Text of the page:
What is Our Purpose in Life?

Matthew 22:34-40

34 When the Pharisees heard that he had silenced the Sadducees, they gathered together, 35 and one of them, a lawyer, asked him a question to test him. 36 “Teacher, which commandment in the law is the greatest?” 37 He said to him, “‘You shall love the Lord your God with all your heart, and with all your soul, and with all your mind.’ 38 This is the greatest and first commandment. 39 And a second is like it: ‘You shall love your neighbor as yourself.’ 40 On these two commandments hang all the law and the prophets.”

“What do you think the purpose of life is?” This question wasn’t coming from some famous philosopher or scientist. It wasn’t even a teacher or a pastor who was asking me this question. It was my friend Brandon, who was only 13 years old. We were both teenagers at a camp in Ohio, walking one evening from the bonfire back to our cabin.

“I’m serious. What do you think our purpose is?” He continued. “What are we supposed to do?” Looking back now, this seems like a surprising question for a 13 year old to ask. But at the time, it made sense.  I was 13 years old myself, and these questions about life and meaning and purpose were all around me too. As I was learning so much and everything was changing, and I was facing lots of awkwardness and life challenges, I was wondering too what is my purpose? What is this all for?

And so to me, this wasn’t an odd question. It was one I was asking. This was simply our first chance to ask them and talk about them out loud. Being at a camp, for many of us it was the first time we had some space, some space away from school, away from sports, away from our family, to talk about what mattered to us, what we believed. The truth is I think we as adults often assume a lot about children and youth, thinking they are not ready for deeper things. But honestly, I think these questions of purpose, of meaning, of identity are questions we all ask, no matter what our age is. We might just phrase them a little differently. I think people of all ages want to know what God made me for and what I’m meant to do.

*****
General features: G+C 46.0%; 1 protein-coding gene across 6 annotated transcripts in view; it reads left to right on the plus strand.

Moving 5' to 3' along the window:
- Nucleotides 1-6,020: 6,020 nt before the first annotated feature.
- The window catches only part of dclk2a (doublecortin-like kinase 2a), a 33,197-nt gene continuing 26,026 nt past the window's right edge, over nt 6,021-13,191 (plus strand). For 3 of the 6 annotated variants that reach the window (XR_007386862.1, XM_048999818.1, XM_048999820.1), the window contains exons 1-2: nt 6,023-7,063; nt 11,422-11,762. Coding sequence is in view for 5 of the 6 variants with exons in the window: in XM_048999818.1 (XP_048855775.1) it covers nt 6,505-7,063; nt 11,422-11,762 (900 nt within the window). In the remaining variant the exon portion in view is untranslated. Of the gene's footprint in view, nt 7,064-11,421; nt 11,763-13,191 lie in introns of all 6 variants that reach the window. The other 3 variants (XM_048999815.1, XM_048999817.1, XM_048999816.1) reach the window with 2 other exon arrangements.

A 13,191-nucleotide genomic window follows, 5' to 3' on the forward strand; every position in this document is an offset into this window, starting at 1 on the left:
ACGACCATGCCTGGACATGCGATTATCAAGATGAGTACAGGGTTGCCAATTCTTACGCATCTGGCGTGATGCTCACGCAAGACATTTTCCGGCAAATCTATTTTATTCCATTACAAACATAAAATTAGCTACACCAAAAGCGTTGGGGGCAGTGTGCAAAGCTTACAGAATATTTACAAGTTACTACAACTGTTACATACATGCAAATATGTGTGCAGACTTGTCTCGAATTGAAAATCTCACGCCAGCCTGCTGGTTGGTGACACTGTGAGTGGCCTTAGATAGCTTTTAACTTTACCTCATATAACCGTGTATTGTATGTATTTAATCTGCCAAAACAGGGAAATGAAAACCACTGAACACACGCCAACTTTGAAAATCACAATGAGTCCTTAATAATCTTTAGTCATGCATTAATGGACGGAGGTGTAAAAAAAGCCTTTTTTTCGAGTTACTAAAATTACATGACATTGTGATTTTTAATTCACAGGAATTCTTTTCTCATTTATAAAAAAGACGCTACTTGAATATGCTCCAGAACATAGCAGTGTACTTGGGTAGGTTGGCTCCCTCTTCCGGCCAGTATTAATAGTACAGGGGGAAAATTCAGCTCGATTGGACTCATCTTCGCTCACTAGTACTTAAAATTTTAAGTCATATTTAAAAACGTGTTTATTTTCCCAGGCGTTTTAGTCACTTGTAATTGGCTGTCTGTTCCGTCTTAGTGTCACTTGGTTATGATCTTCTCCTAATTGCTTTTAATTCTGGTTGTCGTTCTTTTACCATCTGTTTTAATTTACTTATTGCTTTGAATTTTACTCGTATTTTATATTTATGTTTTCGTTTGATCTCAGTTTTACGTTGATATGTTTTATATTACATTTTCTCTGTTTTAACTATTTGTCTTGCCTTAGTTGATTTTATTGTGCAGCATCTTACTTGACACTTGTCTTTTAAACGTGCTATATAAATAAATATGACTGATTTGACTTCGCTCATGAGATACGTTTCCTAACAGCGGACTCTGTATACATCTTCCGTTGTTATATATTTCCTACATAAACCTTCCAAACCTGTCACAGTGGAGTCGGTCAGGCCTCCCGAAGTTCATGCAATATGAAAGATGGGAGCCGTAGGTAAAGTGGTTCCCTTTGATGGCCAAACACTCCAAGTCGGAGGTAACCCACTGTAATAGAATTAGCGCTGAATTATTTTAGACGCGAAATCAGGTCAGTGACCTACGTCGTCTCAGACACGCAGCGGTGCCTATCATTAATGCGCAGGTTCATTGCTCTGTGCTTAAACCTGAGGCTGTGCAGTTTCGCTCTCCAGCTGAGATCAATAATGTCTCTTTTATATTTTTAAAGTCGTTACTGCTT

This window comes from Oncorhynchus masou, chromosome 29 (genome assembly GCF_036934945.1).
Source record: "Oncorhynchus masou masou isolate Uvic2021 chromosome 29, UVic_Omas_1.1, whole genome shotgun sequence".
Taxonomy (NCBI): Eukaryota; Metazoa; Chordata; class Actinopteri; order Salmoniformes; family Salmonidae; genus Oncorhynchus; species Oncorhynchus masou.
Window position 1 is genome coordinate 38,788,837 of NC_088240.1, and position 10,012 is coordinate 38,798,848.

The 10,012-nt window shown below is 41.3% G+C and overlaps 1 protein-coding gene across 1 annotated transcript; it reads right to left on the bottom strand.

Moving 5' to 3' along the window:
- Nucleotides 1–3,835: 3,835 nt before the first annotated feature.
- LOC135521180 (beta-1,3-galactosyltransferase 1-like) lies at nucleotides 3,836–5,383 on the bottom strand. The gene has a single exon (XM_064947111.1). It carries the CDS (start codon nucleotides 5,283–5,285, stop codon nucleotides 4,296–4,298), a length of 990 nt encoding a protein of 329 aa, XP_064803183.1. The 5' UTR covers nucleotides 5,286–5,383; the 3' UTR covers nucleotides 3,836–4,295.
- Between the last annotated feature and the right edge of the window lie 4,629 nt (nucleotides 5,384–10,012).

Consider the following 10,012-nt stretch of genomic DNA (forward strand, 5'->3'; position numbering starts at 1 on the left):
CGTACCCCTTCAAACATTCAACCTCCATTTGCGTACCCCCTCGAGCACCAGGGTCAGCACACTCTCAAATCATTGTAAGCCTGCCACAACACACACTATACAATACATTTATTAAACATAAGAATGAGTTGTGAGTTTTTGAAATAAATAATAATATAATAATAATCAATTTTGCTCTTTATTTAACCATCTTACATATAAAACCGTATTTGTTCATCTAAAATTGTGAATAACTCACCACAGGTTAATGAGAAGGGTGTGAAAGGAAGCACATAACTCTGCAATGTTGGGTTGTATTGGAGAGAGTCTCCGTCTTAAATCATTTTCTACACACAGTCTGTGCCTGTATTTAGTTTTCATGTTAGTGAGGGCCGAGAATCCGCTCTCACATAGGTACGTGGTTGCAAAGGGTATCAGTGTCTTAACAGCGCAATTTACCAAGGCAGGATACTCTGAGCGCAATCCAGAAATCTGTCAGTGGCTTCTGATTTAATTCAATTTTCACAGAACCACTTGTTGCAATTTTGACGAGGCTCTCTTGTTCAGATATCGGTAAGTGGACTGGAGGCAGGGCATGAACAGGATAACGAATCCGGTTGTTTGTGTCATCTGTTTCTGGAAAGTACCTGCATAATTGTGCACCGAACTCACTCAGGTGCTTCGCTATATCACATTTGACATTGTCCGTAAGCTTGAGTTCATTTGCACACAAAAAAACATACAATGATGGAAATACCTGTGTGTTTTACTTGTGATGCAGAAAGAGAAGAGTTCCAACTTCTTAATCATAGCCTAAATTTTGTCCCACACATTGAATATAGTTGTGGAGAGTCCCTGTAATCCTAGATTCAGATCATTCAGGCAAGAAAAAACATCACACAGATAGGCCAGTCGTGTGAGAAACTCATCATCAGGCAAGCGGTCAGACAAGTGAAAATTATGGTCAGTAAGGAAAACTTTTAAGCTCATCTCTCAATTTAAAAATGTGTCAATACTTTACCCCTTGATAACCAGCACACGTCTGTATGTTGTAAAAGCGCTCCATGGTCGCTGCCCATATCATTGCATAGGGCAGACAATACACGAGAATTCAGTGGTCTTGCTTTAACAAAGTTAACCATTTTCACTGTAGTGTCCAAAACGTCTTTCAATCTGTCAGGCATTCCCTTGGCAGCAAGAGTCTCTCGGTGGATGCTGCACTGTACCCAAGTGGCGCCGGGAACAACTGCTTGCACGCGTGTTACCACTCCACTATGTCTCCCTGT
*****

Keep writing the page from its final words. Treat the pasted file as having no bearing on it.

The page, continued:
And this isn’t a new thing. People have been asking this question for thousands of years. A century before Christ, the famous rabbi Hillel was given a challenge by a man. The man challenged Hillel to teach the whole Torah, the whole law all on one foot. Now according to rabbinic tradition, there are 613 laws in the Hebrew scripture. 613. To just list them off a sheet would probably take me a few hours. To explain and teach them all would take a lifetime, and a lot more wisdom than I’ll ever have. And this man wants Rabbi Hillel to do it on one leg? I don’t know how good your balance is, but mine is not that good. I could probably stand for 30 seconds, a minute if I’m focused. But definitely not more than that, especially if I’m trying to teach at the same time. Another Rabbi Shemmai had already chased the man off for asking this same question, for thinking the man is trying to trick him or make him look foolish.

But Rabbi Hillel doesn’t chase the man off. Instead, he gets what this man is asking. The man doesn’t want Hillel to teach him for years, while having miraculous balance. He doesn’t want a long treatise on the Torah. No, this man is seeking the core of the message. He wants to know how to begin understanding God, how to begin understanding his own identity, his own purpose. How can he please God? That’s what he wants to know.

And so, Hillel lifts up his foot, and tells him, “That which is despicable to you, do not do to your fellow; this is the whole Torah, the rest is commentary.” He tells him the golden rule.

A hundred years later, another rabbi, this one from Nazareth, born in Bethlehem, and now followed by 12 disciples while going around teaching, healing, casting out demons, and eating with sinners, was asked a very similar question. A lawyer asks Jesus, “Which commandment in the law is the greatest?”